penitently


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Related to penitently: impenitence

pen·i·tent

 (pĕn′ĭ-tənt)
adj.
Feeling or expressing remorse for one's misdeeds or sins; contrite.
n.
1. One who is penitent.
2. A person performing penance under the direction of a confessor.

[Middle English, from Old French, from Medieval Latin pēnitēns, pēnitent-, from Latin paenitēns, present participle of paenitēre, to repent.]

pen′i·tent·ly adv.
ThesaurusAntonymsRelated WordsSynonymsLegend:
Adv.1.penitently - showing remorse
impenitently, unrepentantly - in an impenitent manner; "he repeated his position unrepentantly"
Translations

penitently

[ˈpenɪtəntlɪ] Narrepentidamente, compungidamente (Rel) → penitentemente

penitently

[ˈpɛnɪtntlɪ] adv (act, look) → con (un')aria contrita; (say) → con tono pentito
References in classic literature ?
It ought to be less surprising that, since these dreadful words were written of him, more than one magnanimous Englishman has penitently expressed to the author the feeling that he was not so far wrong in his overboldly hazarded convictions.
"But how can it be helped?" said Levin penitently. "It was my last effort.
All the temper faded from Rebecca's face, and she stopped crying to say penitently, "Oh!
Massey," said Adam penitently, "I'm very hot and hasty.
"Yet the loss of the other two is serious, and I deserve a good scolding for my carelessness," the Scarecrow rejoined, penitently. "For in such an unusual party as this accidents are liable to happen any moment, and even now we may be approaching a new danger."
Having proposed to write to Alban, feeling penitently that she had been in the wrong, she was now readier than ever to send him a letter, feeling compassionately that she had been in the right.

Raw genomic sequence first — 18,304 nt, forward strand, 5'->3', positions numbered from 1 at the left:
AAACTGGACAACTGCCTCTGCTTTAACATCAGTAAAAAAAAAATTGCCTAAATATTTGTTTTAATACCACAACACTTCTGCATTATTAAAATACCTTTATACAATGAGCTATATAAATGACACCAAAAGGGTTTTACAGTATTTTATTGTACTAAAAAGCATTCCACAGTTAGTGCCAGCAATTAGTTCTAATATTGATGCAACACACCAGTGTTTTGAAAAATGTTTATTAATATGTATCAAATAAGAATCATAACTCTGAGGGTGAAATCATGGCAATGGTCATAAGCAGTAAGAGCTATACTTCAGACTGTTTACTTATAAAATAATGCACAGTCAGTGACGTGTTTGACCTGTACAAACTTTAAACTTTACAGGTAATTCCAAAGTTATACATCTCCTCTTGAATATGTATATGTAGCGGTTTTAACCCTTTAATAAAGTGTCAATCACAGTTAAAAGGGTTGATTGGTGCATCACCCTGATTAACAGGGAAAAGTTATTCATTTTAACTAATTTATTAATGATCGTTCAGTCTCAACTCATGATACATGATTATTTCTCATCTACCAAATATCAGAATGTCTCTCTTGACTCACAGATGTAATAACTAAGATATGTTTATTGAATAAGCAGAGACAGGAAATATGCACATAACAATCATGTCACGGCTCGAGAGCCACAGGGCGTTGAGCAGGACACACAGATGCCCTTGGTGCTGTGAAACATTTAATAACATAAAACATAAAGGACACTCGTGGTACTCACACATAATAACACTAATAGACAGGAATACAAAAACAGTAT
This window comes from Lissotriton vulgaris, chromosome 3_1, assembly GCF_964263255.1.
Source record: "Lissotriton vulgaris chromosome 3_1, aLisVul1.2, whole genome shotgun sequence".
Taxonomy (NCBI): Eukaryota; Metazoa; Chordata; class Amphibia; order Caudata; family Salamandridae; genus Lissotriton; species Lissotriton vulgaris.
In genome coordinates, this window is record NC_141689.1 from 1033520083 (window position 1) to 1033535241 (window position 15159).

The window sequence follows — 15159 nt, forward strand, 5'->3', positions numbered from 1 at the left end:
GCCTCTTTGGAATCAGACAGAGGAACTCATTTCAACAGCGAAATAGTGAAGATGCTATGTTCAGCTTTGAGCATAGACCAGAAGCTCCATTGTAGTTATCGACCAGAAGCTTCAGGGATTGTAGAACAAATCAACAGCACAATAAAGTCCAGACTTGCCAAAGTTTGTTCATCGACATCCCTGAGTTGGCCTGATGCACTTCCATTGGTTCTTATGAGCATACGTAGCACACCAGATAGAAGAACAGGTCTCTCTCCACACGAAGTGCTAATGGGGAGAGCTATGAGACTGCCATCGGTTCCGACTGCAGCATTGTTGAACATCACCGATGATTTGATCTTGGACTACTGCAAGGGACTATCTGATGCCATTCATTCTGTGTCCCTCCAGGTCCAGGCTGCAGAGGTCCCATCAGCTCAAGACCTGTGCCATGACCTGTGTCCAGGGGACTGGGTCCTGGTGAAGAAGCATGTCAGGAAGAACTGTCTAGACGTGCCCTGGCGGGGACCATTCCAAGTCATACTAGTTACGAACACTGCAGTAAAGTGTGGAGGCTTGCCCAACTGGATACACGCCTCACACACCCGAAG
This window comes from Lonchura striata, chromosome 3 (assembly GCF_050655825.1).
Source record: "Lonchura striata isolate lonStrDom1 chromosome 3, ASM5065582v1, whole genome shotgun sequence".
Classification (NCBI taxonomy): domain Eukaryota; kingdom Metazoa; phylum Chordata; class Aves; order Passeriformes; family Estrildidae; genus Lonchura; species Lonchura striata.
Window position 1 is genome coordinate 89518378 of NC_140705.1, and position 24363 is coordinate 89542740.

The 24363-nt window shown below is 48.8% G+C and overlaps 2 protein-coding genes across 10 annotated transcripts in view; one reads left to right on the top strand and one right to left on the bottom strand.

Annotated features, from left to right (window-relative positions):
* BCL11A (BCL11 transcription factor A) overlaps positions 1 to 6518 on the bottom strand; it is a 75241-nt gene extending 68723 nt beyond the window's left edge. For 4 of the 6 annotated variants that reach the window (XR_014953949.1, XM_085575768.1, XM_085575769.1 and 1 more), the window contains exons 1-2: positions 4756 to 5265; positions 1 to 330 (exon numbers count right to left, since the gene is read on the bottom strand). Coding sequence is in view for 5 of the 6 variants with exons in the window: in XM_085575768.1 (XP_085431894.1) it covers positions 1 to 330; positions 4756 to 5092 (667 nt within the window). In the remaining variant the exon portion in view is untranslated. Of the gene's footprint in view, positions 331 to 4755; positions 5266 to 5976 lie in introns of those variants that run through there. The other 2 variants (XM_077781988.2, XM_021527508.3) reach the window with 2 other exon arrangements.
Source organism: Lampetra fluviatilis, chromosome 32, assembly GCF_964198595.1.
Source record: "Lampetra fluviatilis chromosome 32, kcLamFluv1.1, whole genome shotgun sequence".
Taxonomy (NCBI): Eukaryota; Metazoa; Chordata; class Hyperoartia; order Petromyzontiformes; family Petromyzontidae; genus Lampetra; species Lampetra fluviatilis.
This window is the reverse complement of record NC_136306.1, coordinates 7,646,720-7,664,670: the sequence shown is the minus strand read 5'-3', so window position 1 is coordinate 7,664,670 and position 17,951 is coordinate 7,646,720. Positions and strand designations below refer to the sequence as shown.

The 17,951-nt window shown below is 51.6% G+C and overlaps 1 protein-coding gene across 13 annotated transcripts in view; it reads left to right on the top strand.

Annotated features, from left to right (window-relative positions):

Macallan, as I really felt gratefully and penitently. And then I went out to the chaise.
"Oh, I'm so sorry," said Anne penitently. "I never thought about that pie from the moment I put it in the oven till now, although I felt INSTINCTIVELY that there was something missing on the dinner table.
After encouraging the idea of the play, they declined the personal sacrifice of acting in it -- or, they accepted characters, and then broke down in the effort to study them -- or they volunteered to take the parts which they knew were already engaged, and declined the parts which were waiting to be acted -- or they were afflicted with weak constitutions, and mischievously fell ill when they were wanted at rehearsal -- or they had Puritan relatives in the background, and, after slipping into their parts cheerfully at the week's beginning, oozed out of them penitently, under serious family pressure, at the week's end.
Then I am a brute," said Lydgate, caressing her penitently.
"Have I though," the man answered penitently, "I didn't go for to do it." As he spoke he unwrapped the grey shawl and extricated a pretty little girl of about five years of age, whose dainty shoes and smart pink frock with its little linen apron all bespoke a mother's care.
Bob pushed the sovereigns forward, but before Tom could speak Maggie, clasping her hands, and looking penitently at Bob.